kitchen table math, the sequel: The Scribner Arithmetic

Friday, November 12, 2010

The Scribner Arithmetic

I was just talking to a woman here who is working on a transparency project (I'm in!). She got her start in all this when her district adopted TERC and rejected all forms of acceleration for gifted kids; now she's asking local townships for budget docs and the like.

Never occurred to me that the math wars can also have consequences for local government.


She mentioned that when she looked back at her old textbooks, as well as her father's books, she was impressed. Her dad used Scribner Arithmetic in the 1950s.

Does anyone know anything about it?

The Scribner Arithmetic: Book 5

The Scribner Arithmetic: Book 5

I wish I could remember the math books my school bought when I was in 2nd grade, I think. I remember thinking they were beautiful. Not just beautiful but elegant, though I don't think I knew to apply that word to a book at the time.


Lisa said...

I don't know what book we used in 5th grade (it was white with red units on it) but it was the year they introduced set theory and different bases and I decided I was 'dumb at math'. I wouldn't wish that book on anyone.

LynnG said...

I've been collecting old elementary math books for a while now. They are fascinating, and as you say, sometimes elegant. My favorites are the ones with doodles in the margin, and I can only imagine what child sat there with this book in their hand 100 years ago and attempted to multiply a fraction.

I note many differences between modern fuzzy math books and these old ones: 1) old books were far thinner 2) they contained far more problems 3) conceptual understanding and real world problem solving were issues even a hundred years ago, and 4)the books didn't teach, there is almost a complete lack of any explanatory material. The teachers taught, the books were to provide work and practice.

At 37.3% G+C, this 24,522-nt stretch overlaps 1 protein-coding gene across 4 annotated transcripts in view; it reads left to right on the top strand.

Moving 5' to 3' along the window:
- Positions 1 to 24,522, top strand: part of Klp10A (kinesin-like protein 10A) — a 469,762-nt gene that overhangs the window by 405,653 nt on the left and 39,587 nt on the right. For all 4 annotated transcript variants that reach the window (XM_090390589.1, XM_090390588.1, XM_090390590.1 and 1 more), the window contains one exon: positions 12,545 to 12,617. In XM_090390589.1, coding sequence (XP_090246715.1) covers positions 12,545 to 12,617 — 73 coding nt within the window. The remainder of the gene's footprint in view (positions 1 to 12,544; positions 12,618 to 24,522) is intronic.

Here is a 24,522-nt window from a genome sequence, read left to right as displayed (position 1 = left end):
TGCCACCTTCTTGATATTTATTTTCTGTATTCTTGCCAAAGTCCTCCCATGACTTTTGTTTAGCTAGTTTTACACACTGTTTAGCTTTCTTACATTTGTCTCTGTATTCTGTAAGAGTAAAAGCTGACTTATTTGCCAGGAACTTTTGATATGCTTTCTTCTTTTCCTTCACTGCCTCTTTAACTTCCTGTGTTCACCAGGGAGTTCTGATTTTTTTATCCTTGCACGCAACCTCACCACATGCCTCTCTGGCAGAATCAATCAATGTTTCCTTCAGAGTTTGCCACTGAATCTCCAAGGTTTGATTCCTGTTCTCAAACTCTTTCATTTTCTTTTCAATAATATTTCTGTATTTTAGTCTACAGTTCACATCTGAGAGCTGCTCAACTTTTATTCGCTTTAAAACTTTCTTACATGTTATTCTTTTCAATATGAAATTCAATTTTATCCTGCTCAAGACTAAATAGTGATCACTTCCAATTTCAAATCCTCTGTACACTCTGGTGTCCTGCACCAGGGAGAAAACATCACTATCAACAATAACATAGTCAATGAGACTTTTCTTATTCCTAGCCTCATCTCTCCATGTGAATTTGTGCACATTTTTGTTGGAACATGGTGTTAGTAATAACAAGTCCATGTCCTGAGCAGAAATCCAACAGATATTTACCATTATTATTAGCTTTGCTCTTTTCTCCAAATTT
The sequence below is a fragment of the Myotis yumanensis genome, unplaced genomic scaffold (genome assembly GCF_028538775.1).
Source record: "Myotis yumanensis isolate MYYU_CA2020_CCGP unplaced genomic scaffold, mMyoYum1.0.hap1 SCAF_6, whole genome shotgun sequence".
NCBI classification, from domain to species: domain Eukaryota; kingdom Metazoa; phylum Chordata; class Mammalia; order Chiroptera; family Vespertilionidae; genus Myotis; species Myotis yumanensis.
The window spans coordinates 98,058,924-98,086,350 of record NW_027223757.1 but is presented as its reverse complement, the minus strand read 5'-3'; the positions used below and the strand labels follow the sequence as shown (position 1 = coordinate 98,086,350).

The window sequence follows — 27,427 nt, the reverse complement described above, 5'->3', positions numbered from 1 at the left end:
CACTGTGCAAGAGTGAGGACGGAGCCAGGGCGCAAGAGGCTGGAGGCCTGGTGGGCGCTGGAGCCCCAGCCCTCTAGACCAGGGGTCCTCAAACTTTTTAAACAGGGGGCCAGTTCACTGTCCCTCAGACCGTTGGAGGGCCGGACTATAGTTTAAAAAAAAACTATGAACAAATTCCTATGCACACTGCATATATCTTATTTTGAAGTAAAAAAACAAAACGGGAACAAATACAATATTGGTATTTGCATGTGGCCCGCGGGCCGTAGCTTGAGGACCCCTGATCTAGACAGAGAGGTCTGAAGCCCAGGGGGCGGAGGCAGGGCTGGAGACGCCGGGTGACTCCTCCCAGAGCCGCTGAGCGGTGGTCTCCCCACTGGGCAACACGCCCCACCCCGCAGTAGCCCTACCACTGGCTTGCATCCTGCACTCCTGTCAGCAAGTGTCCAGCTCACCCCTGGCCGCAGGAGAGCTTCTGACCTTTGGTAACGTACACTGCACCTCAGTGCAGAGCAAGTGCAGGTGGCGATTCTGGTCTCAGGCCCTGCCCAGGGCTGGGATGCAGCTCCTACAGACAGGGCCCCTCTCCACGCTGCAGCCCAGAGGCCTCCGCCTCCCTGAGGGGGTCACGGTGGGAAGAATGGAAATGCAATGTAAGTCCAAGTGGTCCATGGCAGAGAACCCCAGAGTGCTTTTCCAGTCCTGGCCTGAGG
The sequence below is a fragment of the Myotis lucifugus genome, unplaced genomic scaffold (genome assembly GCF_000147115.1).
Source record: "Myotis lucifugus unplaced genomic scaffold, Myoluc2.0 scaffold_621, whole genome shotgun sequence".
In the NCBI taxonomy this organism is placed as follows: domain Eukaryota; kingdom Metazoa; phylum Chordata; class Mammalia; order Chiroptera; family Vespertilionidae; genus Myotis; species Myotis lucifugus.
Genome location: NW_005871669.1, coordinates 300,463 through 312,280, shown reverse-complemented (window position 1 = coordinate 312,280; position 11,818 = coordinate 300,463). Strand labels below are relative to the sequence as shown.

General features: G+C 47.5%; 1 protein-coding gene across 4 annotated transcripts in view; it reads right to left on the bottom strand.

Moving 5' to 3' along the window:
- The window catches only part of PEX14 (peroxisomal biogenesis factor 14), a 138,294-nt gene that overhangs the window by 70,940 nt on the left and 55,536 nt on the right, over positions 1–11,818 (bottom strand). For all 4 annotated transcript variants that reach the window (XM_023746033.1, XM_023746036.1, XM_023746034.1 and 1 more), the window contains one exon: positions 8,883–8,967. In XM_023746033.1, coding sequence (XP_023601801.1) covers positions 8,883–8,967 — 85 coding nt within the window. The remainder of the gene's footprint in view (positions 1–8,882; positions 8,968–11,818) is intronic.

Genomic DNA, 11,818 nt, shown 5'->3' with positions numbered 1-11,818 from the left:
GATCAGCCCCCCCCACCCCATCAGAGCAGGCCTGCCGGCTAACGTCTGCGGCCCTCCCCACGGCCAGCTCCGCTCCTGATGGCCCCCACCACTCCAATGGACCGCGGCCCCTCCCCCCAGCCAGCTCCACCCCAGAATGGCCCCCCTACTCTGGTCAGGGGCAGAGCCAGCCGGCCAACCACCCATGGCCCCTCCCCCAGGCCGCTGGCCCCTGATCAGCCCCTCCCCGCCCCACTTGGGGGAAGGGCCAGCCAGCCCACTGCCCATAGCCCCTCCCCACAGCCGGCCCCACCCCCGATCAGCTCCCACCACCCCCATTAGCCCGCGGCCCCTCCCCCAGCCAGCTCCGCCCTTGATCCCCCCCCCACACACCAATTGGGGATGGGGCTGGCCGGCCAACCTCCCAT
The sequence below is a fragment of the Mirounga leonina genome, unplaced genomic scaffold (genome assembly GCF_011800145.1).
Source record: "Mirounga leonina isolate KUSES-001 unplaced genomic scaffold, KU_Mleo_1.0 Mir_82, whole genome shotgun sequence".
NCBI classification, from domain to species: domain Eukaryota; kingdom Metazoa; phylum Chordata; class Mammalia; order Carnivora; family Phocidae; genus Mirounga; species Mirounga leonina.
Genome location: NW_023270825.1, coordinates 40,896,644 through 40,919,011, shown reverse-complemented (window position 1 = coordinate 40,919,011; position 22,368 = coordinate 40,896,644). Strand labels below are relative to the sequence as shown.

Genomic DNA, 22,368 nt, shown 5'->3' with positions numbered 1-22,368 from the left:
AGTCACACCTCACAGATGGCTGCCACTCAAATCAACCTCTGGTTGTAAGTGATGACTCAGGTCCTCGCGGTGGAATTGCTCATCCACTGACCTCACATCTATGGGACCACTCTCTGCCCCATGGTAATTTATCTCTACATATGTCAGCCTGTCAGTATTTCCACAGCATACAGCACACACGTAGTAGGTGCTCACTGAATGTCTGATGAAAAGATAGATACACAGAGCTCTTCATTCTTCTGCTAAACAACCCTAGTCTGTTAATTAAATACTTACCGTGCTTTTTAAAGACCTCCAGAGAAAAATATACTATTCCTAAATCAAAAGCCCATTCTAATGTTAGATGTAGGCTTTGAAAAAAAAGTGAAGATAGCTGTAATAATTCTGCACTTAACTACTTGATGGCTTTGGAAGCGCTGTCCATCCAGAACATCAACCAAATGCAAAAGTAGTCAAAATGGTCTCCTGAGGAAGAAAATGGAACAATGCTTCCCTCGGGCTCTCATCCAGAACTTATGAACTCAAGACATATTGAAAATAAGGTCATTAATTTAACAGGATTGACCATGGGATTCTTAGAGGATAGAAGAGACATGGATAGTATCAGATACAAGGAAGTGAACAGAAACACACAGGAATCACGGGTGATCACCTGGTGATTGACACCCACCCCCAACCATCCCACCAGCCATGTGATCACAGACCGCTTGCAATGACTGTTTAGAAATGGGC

palisadesk said...

Wow, I wouldn't have recognized the name of the series, but I did have that book series, later than the '50's (I recognized the cover immediately) in 4th-6th grades at least. Not sure about 7th and 8th grades, I know we were into algebra by then. And Latin. How times change....

CassyT said...

LynnG said: I've been collecting old elementary math books for a while now.

One of my faves is Arithmetic for Evening Schools by William E. Chancellor, 1904. The text is designed for students who studied arithmetic:

"as far as fractions and denominate numbers. Few have gone farther. Most of them understand more than they can do. Their knowledge of arithmetic is beyond the extent of their skills in accurate and rapid computing."